Initial proposals to convert this house from two to three floors were rejected way back in 2001 by the local Planning Department on the grounds of it being “visually intrusive, overbearing massing not part of the existing architectural language and overlooking neighbours”. These same considerations faced Robinson Leigh Architects, whose track record of successful planning application had led to their appointment in 2013 by a client keen to find a solution to the planning impasse.
There were a number of challenges for the architects, as they sought to design a scheme that would prove more successful through planning. The house is situated in St John’s Wood Conservation area, where restrictions on the character and appearance of all buildings are strictly applied. Normally any roof extension in this area would not be permitted and the house, indeed the entire mews, had been identified as an “unlisted building of merit”. Consequently the planners insisted that all new work to the house “must match existing original work in terms of choice of materials, method of construction and finished appearance”(1) in order to maintain the cohesion of the mews.
In conjunction with these structural requirements imposed on Robinson Leigh’s design of the mansard roof, unlocking natural daylight in the “dark zones” in the interior of the new storey was a key priority. Mindful of the rejection of the glazed roof proposal from 2001, which the planners had deemed to be too intrusive on the neighbours and at odds with the surrounding architecture, the architects sought to reduce the amount glazed by 50%, whilst simultaneously addressing the problem of reduced levels of natural daylight resulting from the recessed dormer windows.
Glazing Vision’s sliding over fixed skylight was to inhabit the space immediately above the stairwell, which had also been lined in timber to subtly link the top floor with the ground floor and to help draw the eye upwards. Timber frames had also been used on the windows. As with the other four skylights, Glazing Vision’s sliding over fixed skylight needed to be made to a bespoke size – the architects required it to be the exact size of the stairwell, or indeed over-sized, so that the frames were not visible from below. Precision-engineered at the Glazing Vision factory in Norfolk, the special sliding over fixed skylight was supplied in two sections, with an overall span of 2400mm and a width of 2240mm. The minimalist internal framework, finished in pure white rather than the standard grey, ensured that there were unfettered, sky-only views from the inside, thereby enhancing the impression of space and loft. Through the clear glazing of the Glazing Vision skylight natural daylight absolutely flooded the stairwell, permeating also down to the lower floors.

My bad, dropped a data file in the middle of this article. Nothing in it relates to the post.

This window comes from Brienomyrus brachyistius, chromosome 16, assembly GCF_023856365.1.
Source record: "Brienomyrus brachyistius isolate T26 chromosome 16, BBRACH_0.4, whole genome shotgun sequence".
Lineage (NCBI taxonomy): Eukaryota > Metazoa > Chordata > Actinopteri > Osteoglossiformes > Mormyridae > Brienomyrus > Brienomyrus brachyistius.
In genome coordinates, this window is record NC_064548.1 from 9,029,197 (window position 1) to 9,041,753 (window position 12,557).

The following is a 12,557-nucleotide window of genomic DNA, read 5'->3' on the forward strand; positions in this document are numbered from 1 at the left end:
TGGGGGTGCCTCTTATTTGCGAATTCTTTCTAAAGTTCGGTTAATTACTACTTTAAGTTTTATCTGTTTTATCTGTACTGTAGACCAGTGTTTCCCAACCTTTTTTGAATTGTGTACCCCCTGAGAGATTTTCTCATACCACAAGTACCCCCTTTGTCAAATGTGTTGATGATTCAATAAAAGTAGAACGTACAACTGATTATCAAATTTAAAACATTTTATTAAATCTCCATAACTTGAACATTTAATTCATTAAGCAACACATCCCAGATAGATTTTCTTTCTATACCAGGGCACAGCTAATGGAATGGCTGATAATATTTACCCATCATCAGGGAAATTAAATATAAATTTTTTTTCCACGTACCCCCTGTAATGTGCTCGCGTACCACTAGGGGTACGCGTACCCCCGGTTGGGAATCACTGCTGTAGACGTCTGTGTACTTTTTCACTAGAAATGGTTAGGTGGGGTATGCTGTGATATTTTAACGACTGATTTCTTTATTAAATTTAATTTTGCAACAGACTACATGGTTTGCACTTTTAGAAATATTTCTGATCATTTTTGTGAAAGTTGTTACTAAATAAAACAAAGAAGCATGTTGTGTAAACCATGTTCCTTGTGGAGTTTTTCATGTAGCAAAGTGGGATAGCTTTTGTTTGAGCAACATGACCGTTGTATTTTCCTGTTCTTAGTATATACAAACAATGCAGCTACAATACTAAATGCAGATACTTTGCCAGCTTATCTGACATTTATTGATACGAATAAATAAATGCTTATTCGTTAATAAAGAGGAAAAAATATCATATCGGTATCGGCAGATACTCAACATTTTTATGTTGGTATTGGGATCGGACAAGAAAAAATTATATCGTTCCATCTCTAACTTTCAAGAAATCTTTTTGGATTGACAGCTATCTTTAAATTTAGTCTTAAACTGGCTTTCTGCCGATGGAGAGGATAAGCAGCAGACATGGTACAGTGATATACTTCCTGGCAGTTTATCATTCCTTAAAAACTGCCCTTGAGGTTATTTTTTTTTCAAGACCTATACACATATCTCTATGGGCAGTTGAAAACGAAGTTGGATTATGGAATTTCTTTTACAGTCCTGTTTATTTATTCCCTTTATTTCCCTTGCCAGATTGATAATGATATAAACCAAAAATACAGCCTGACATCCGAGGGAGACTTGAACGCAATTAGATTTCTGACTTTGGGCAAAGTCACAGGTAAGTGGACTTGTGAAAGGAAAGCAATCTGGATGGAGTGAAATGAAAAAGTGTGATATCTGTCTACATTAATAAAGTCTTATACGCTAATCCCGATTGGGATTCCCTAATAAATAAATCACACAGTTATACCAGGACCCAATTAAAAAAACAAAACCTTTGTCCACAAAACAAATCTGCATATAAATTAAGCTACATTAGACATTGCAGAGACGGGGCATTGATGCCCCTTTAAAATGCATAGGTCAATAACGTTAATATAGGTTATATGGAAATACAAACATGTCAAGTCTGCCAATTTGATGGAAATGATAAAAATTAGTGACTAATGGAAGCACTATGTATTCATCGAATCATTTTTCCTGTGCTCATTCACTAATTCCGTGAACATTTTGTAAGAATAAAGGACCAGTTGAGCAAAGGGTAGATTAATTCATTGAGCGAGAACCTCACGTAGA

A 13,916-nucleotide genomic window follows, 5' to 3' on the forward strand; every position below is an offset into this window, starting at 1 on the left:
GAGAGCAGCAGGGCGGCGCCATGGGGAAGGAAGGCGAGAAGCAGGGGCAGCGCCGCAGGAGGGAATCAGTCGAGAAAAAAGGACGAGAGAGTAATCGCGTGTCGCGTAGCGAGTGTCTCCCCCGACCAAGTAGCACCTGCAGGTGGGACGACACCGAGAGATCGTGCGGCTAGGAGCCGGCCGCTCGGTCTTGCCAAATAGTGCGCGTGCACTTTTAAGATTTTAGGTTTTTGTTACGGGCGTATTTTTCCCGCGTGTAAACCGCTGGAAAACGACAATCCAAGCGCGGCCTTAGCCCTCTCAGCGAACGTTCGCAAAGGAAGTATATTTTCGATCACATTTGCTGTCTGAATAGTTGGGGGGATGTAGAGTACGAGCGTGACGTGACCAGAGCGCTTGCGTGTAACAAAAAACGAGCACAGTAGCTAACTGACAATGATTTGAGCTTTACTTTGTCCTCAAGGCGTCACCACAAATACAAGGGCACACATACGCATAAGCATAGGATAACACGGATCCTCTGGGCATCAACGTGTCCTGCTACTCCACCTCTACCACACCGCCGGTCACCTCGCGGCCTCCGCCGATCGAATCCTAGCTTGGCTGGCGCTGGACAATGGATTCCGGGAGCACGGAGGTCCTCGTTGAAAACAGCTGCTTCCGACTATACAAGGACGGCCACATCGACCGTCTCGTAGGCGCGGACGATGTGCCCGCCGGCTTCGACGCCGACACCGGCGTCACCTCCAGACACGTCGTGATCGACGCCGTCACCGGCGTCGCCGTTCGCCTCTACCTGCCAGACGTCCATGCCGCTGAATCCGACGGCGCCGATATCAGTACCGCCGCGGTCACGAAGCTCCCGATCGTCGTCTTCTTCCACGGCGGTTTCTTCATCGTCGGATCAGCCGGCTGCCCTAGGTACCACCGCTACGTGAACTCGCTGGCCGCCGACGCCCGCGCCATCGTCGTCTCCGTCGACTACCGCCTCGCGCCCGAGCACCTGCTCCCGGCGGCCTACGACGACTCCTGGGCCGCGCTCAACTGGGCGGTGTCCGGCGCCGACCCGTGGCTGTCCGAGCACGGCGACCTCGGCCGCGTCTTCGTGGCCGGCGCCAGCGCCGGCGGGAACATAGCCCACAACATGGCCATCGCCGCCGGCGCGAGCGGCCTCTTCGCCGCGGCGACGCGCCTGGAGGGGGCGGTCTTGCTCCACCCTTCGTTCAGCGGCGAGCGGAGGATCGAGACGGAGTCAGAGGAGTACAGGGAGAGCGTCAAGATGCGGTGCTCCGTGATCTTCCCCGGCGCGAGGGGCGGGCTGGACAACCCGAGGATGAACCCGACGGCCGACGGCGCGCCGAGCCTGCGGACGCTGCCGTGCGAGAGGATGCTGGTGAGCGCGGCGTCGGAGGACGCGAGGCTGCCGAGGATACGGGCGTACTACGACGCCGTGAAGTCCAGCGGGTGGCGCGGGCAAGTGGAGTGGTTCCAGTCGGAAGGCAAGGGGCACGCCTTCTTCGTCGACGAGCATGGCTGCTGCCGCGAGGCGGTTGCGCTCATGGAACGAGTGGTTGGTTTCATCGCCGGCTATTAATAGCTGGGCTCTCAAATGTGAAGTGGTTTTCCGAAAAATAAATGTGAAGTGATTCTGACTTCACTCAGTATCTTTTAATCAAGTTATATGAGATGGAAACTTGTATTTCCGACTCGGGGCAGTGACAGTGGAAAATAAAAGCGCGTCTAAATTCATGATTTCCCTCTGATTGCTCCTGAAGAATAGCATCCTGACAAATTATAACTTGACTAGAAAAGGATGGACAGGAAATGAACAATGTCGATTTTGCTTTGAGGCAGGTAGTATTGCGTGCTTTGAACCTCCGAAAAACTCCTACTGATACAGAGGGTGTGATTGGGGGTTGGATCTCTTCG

No less important was the need for natural ventilation in the mansard roof extension. The architects were keen to create a venturi effect in the central core of the house and stairwell by channeling the airflow through the opening of the skylight. The Glazing Vision skylight, specified by Robinson Leigh to slide side-to-side rather than up and down, is electronically controlled at the touch of a button from inside the house, retracting the sliding section over the fixed section of glazing. Once the sliding section is fully retracted, there is a 50% clear opening in the skylight, out towards the sky, thus providing superior air quality within the top floor, as well as intensifying the amount of natural daylight. An essential security feature of the Glazing Vision sliding-over fixed skylight is that it is supplied with a manual override as standard.
If you would like to discuss design considerations for an upcoming project, call Glazing Vision on 833-759-3667
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